As I was approaching the corner of Oak and Chestnut, in the "quaint" little village of Rhinebeck, a huge, white Carryall or oversized SUV, was coming down the other way. It swung wide around the corner, and headed straight for my little car. I pulled as far over as the snow bank would allow, and stopped, but the white monster just kept on coming! Straight for me. And coming!
There is a moment of sheer panic before, and then when it happens, I can't believe it, and then I realize: it has. But we're okay, if a bit shaken, as the other car comes to a sudden stop--partway inside what had been my car.
We both get out to look, and the driver of the other vehicle, a brown young woman, obviously Mexican (I later discover she's from Oaxaca), is standing, by her car door, looking shamefaced. There was more than a lane's width of roadway to her left.
Our car's front is crumpled, hood and fender, one headlight peering up into the air. Her Carryall is hardly damaged.
"I pay for all," she says. "I am so sorry. We just do this ourselves?"
"Are you legal?" My wife asks.
The young woman hesitates, and then tentatively shakes her head.
Elizabeth turns to me. "We can't call the Police! She'll be deported!"
I'm not sure, but then a neighbor of the driver, a part-time Minister--the young woman driver lives right around the corner, apparently--comes up, and after asking if everyone is all right, takes one look at my car and says, "You've got to call the Police. They have to report this."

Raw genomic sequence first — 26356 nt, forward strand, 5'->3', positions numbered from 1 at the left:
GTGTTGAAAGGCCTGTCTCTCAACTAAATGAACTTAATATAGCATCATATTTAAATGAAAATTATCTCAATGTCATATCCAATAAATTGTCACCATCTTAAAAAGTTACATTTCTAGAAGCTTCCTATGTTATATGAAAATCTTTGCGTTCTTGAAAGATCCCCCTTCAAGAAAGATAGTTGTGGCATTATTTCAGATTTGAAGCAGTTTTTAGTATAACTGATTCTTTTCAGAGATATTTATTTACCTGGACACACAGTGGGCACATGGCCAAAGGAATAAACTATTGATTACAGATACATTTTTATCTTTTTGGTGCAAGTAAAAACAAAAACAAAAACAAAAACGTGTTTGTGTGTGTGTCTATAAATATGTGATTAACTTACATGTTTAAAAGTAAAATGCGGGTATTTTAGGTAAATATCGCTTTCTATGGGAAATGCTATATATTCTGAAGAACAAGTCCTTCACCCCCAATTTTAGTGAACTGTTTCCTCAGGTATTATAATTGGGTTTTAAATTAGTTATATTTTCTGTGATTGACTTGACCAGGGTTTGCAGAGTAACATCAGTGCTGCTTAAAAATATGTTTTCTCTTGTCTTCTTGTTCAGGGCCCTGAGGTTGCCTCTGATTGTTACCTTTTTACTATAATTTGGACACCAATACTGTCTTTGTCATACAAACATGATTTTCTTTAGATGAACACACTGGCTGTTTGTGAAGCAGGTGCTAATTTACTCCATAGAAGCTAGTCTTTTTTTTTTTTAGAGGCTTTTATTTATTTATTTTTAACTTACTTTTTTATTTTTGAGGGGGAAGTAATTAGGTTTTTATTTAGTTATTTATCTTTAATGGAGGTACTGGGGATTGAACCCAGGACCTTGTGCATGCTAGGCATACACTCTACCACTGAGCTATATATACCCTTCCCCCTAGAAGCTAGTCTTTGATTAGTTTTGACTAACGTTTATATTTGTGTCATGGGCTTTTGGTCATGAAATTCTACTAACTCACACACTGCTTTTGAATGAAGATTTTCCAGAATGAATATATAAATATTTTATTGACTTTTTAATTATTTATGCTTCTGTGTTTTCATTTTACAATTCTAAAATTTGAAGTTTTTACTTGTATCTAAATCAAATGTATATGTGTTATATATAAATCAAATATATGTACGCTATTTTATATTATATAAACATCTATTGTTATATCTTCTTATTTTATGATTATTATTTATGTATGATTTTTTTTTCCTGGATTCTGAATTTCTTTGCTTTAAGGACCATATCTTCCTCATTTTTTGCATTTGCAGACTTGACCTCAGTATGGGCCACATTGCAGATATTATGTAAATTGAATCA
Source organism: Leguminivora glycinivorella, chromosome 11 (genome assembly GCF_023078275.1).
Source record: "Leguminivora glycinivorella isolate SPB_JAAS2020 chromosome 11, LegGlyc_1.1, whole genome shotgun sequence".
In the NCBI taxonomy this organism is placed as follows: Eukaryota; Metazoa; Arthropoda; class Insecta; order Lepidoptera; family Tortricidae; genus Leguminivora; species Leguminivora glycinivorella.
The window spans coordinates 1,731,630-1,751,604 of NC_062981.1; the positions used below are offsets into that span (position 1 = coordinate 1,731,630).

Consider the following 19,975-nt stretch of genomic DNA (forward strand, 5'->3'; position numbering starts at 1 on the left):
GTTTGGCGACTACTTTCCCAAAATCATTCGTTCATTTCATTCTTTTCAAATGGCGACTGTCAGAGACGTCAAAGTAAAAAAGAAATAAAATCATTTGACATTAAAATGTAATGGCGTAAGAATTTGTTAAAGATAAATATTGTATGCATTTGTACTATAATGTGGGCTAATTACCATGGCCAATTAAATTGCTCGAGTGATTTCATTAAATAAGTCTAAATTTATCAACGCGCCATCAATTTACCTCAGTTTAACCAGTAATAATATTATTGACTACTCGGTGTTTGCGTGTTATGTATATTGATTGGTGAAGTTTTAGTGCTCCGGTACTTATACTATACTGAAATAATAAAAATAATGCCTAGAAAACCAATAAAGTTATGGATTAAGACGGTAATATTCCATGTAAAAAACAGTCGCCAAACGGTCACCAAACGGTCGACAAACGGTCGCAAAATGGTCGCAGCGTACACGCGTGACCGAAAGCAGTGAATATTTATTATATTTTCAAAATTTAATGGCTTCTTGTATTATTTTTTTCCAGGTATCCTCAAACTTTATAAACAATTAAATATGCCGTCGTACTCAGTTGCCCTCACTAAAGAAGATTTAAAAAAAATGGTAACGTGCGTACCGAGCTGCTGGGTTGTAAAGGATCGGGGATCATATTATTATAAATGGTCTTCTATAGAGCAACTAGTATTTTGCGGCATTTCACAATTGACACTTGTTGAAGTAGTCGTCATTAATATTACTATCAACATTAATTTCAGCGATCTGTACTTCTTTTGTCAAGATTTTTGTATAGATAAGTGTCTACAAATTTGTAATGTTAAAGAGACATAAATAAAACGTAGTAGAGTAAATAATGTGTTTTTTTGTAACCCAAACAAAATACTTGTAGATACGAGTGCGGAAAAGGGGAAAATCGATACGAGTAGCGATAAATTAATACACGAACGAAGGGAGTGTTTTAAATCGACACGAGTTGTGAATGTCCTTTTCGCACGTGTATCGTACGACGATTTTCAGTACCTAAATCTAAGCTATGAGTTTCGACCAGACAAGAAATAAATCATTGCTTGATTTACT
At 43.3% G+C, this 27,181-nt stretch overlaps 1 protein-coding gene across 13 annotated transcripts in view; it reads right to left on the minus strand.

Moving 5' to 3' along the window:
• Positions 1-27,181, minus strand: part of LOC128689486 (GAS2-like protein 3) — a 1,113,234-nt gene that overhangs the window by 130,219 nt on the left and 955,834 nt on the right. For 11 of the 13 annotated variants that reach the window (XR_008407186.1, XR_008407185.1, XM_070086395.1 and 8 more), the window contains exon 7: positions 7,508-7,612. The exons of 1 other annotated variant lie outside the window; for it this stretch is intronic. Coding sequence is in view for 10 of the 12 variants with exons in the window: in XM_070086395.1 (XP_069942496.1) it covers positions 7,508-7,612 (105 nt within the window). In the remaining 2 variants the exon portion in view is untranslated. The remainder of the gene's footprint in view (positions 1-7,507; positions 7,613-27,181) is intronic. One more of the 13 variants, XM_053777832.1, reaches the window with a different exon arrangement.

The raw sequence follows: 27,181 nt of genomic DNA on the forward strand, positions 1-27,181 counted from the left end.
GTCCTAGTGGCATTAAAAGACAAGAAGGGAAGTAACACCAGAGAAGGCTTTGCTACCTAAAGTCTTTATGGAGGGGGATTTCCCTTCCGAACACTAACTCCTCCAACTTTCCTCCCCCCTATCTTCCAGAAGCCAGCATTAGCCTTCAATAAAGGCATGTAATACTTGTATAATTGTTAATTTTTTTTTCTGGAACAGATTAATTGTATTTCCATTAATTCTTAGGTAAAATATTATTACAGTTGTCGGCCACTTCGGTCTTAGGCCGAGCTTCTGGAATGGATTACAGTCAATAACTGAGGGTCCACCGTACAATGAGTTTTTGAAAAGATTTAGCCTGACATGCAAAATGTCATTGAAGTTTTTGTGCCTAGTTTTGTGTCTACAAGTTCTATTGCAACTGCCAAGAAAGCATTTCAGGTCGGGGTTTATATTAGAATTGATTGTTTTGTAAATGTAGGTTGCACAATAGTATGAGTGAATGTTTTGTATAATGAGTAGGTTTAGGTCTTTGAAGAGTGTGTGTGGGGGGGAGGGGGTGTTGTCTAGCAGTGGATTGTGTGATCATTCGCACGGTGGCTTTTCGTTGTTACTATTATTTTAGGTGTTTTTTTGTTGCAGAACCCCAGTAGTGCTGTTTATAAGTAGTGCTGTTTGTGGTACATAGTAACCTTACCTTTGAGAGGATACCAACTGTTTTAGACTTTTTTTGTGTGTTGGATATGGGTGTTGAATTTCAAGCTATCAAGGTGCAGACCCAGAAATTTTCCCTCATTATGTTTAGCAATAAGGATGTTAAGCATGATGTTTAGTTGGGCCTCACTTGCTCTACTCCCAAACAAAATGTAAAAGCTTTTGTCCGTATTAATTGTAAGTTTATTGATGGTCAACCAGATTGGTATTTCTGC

I realize this is true. I could get a ticket if I didn't. Just looking at where the two vehicles ended up, there would be no doubt in anyone's mind that I was totally not at fault; I couldn't have gotten my car further over to the right, and her vehicle was directly in front of it, facing it, in my lane.
Finally, after another anxious minute, I realized: New York is not Arizona. A cop is not supposed to ask about immigration status. When I pointed this out, Elizabeth agreed to call the cops on her cell phone. The Mexican woman looked worried, and her neighbor tried to reassure her.
I copied down her name and Mexican address from her Mexican license--she didn't have an American one--the first hint of more trouble--but she had Illinois plates!
Since Rhinebeck is a small village, the village policeman was there within ten minutes and took my license, registration and insurance card, and then asked for the young woman's. She handed him the Mexican license.
The policeman looked at it and shook his head. "That's no good." When he asked for her registration and insurance, she said she'd look for them. A minute later, she came back with what looked like the title.
The cop shook his head again. "That's not going to help much." Then he copied down our license plates, and retreated to his patrol car.
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